Distributions of study variables
The percentage of participants reporting violence involvement items is presented in . Mexican American adolescents were more likely to report several types of violence in comparison to European Americans, but each difference became non-significant when adjusting for socioeconomic status. Of the 222 adolescents who completed surveys at all time points, 46%, 29%, 15%, and 10% reported any victimization at zero, one, two, and all time points, respectively; the corresponding percentages for any perpetration were 54%, 24%, 14%, and 8% (not shown in table).
Distributions of substance use and sexual behavior variables are presented in . At Age 15, 60% of adolescents had ever used alcohol (not shown in table). The number of lifetime sexual partners reported at Age 18 ranged from 0 to 30 (44% reported 0 partners; median=1). At age 19, the number of sexual partners in the past 12 months ranged from 0 to 38 (32% reported 0 partners; median=2). The natural log of number of sexual partners at Ages 18 and 19 was examined in analyses. shows that in comparison to European Americans, Mexican American adolescents were more likely to report sexual experience at age 15 and less likely to report alcohol use at ages 18 and 19. These differences were no longer statistically significant after adjustment for socioeconomic status.
Correlations between study variables
Within and across time points, violence involvement, substance use, and sexual activity variables were significantly associated with one another (see ).
Correlations between study variables.1
Examining whether violence is distinct from sexual activity and substance use
We conducted principal components analyses of study variables within each time point, utilizing Varimax rotation with Kaiser normalization. Two components emerged, corresponding to violence involvement (victimization, perpetration) and other forms of health risk behavior (sexual activity, alcohol, marijuana, and tobacco use). The violence involvement component explained 25%, 29%, and 30% of variance in responses at Ages 15, 18, and 19, respectively, while the sexual activity and substance use composite explained 40%, 38%, and 39% of variance.
Peer violence as a predictor of substance use and sexual activity
shows that adolescents who were victimized by violence at Age 15 were more likely to use tobacco at Age 19 in comparison to adolescents who were not victimized (see Step 1 of Model 1). Adolescents victimized by violence at Age 18 reported a greater number of sexual partners and were more likely to use marijuana at Age 19 (see Step 2 of Model 1). Model 2 shows that adolescents who perpetrated violence at age 18 reported a greater number of sexual partners, engaged in greater alcohol use, and were more likely to use marijuana at Age 19 in comparison to non-perpetrators (see Step 2).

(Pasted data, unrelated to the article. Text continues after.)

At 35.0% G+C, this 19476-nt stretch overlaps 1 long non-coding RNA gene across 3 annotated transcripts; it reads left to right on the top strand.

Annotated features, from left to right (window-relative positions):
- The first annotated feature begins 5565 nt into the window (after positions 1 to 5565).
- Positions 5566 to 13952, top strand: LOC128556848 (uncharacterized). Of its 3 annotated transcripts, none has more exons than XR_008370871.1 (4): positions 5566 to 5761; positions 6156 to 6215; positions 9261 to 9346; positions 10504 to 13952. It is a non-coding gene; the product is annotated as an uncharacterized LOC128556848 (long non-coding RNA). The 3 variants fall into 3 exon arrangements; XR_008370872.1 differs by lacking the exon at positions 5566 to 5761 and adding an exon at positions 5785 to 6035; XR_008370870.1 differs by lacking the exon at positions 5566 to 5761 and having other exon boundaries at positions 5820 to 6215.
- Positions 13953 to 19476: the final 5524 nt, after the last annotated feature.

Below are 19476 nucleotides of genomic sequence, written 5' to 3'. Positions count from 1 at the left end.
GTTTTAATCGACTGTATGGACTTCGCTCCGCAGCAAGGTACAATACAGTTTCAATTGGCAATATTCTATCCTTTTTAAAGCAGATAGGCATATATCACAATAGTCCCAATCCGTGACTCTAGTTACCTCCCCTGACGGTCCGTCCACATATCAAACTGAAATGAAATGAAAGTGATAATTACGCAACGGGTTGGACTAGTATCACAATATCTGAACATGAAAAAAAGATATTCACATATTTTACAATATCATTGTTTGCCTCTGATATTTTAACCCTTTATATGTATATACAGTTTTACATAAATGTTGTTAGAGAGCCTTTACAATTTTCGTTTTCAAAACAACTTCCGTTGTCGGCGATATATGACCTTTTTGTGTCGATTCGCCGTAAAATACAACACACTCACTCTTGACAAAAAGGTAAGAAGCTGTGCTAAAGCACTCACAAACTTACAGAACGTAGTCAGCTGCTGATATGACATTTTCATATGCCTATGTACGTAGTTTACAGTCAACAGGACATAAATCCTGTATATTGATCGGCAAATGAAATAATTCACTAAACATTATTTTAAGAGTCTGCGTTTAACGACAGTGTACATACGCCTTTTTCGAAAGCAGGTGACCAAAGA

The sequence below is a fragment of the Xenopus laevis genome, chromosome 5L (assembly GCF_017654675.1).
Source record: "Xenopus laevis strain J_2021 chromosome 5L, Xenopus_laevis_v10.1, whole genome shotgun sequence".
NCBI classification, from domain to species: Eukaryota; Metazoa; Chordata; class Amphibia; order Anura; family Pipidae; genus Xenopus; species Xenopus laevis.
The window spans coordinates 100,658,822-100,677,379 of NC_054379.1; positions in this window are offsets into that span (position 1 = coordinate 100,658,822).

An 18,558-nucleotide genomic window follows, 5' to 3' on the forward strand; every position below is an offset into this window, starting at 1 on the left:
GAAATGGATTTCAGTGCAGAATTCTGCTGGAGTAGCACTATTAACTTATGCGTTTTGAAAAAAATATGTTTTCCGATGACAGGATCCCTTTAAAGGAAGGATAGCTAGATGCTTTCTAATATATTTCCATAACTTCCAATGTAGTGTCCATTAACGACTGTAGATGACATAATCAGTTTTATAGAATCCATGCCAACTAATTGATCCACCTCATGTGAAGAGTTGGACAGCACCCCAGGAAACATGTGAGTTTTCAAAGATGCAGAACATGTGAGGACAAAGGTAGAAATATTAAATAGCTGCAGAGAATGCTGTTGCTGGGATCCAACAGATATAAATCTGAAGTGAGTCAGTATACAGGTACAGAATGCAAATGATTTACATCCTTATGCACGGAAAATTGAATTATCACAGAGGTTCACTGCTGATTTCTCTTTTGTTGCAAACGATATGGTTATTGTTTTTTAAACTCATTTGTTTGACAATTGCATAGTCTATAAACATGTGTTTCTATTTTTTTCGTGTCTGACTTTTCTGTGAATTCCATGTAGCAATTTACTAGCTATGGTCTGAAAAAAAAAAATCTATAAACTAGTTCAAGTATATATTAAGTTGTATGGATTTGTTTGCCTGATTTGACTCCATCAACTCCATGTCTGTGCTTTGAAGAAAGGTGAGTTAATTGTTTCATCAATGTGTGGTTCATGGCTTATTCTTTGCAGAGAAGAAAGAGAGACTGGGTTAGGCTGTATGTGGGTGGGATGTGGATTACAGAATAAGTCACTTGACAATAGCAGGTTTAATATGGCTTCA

Substance use and sexual activity as predictors of peer violence
shows that sexual behavior, marijuana use, and tobacco use at Age 15 predicted violent victimization and perpetration at Age 19 (see Step 1 of Models 1, 3, and 4). Engagement in sexual behavior and tobacco use at Age 18 predicted violent victimization at Age 19 (see Step 2 of Models 1 and 4). Associations between alcohol use and subsequent violence involvement did not reach statistical significance.
Potential ethnic differences
Potential interactions between predictors and ethnicity were examined for each of the predictors included in Models 1–2 of and Models 1–4 of . Of the resulting 32 interaction tests, only one was significant at p<.05. We do not report this result because it may be due to chance (1/32=.03). The linear regression output of SPSS includes calculations of power based on observed associations between study variables. Power ranged between .05 and .63 for interactions, in contrast to higher levels of power observed for main effects.